Masterpiece was one of those books that got me very excited about its subject. In the first month of 2022, I was thrilled to read four beautiful books, one after the other, and I thought that Masterpiece would not disappoint me. However, despite the magnificence of its subject, it was so ordinary, so simple that I couldn’t help but feel sad.
Masterpiece focuses on the life of the performance artist Esther Glass and her last performance, called Possession, and tells her recent experiences and change. On the one hand, she tries to explain the world of art and the world-famous works of art in her Possession series and the place of women in the art world. I say she tries to explain because I felt like I was reading a Wikipedia article instead of a novel; In fact, parts of it were so dull that I wished I had read the Wikipedia article.
The subject that made me read Masterpiece is Esther Glass’s portrayal of seven women in seven world-famous works of art in her latest work, Possession. In the auction to be held at Sotheby’s, the person who pays the highest price will have Esther Glass (that is, the seven different women she portrays) for seven days. As I was curious about how the artist could bring these works to life and what else the author could tell, I was very excited for Masterpiece, you see. However, both the characters were two-dimensional, and there were too many inconsistencies in the Esther Glass character. So I couldn’t take anything the artist did seriously.
But the truly awful part of Masterpiece was the ending. If the end wasn’t so bad, maybe my impression of the book could have been a little more positive, but while reading the last few pages, I thought that the author didn’t know what to do and got away from the whole book. Actually, when you look at the big picture, there is a connection, yes, but it is so far from the main subject promised to the reader that I thought that the time I spent on the book was wasted.
I can only recommend Masterpiece to those who are particularly interested in the arts because, to be fair, I have learned a few things. Other than that, I don’t think readers who want to read a good novel will happily read this book.
MASTERPIECE is a beautifully written, fast-paced page-turner set in the contemporary art scene featuring celebrated Brit-artist Esther Glass. In an audacious stroke, she puts herself up for sale by auction at Sotheby’s as a living masterpiece, to be owned by the highest bidder for a week. For each day of her possession, she will perform as one of seven iconic women, themselves the subjects of great paintings from the past.
(CHRISTINA OF DENMARK by Holbein, OLYMPIA by Manet, MADONNA OF THE PINKS by Raphael, MADAME DE SENONNES by Ingres, MRS LEYLAND by Whistler, ISABELLA D’ESTE by Leonardo da Vinci, and JUDITH AND HOLOFERNES by Klimt.) Esther’s extraordinary art adventure takes her to major European galleries and the Frick in New York to research her seven selected masterpieces. Once sold, she returns to Manhattan for her week of ownership. There she is forced to confront financial corruption by her dealers, the instability of her relationships with her lovers and, on her return to London, her own intrinsic values as an artist, daughter and woman.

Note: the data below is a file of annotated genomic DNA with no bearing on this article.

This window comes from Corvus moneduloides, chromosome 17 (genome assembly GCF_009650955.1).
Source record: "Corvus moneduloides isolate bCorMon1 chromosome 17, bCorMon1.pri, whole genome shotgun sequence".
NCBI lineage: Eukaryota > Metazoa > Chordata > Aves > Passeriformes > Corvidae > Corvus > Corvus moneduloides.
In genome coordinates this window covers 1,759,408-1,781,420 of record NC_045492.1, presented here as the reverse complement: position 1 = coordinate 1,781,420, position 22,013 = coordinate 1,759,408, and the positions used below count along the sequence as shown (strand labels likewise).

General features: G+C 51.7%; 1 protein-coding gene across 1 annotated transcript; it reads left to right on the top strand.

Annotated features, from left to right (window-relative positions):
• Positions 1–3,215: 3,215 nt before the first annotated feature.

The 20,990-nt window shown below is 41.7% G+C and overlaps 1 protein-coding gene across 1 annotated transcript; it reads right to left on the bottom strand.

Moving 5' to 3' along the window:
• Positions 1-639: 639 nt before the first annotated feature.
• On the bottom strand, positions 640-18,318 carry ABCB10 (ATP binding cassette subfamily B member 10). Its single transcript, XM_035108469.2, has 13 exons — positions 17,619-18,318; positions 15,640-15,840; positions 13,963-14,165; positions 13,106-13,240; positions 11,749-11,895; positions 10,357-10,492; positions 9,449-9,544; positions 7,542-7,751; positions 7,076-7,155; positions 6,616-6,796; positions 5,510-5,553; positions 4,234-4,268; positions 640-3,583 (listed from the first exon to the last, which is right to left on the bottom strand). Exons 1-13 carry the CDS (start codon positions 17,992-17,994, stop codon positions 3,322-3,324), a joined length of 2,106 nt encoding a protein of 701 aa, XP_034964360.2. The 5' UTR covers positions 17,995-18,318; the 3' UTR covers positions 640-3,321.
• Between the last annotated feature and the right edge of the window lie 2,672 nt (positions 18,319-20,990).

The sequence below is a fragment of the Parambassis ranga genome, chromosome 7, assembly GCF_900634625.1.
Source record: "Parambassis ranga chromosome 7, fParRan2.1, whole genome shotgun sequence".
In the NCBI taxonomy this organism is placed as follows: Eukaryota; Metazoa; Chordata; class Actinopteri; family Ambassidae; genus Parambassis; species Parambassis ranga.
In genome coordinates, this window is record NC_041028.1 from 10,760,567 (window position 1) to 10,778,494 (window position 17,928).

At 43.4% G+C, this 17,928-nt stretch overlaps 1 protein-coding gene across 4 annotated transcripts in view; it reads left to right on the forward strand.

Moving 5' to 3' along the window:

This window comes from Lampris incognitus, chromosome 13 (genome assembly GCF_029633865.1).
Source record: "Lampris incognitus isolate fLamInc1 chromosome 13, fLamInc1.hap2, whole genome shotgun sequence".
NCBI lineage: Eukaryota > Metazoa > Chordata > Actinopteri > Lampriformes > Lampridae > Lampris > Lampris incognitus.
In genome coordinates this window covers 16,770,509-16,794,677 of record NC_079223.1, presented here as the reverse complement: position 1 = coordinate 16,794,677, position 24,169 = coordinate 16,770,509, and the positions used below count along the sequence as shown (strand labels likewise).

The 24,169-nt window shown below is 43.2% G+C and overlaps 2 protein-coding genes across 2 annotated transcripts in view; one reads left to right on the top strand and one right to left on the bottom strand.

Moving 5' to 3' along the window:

MASTERPIECE gives us rare access and insight into the workings of the contemporary art scene – and examines the effects of self-obsession, celebrity and greed on the part of its key players. It comes at a seminal moment when the art of sensation has possibly run its course. Where can it – and our heroine – possibly go next?
Miranda Glover has published three novels with Transworld; Meanwhile Street (2009) Soulmates (2007) and Masterpiece (2005), which was shortlisted for the Pendleton May first novel award and translated into seven languages. She is currently developing a fourth, historic novel set in Italy. She has also recently co-founded Queenbee Press and launched a collection of short stories, The Leap Year, (Nov 2009) with 5 other female writers. They have experienced critical acclaim for the project and reached number 4 in the Amazon Short Story bestseller list. A second collection, with a working title, Ten Past Eight, is due for October publication.
Miranda also teaches and mentors emerging female writers in small groups and through seminar programmes. She is often invited to speak at writers’ forums and festivals. She has a publishing background in non-fiction; magazine, book and online content. She also produces print and online content for a creative consultancy. She has two children and lives in Somerset.
She is currently writing Lee, a novel about the life of the iconic American photographer, Lee Miller.
Reading this book contributed to these challenges: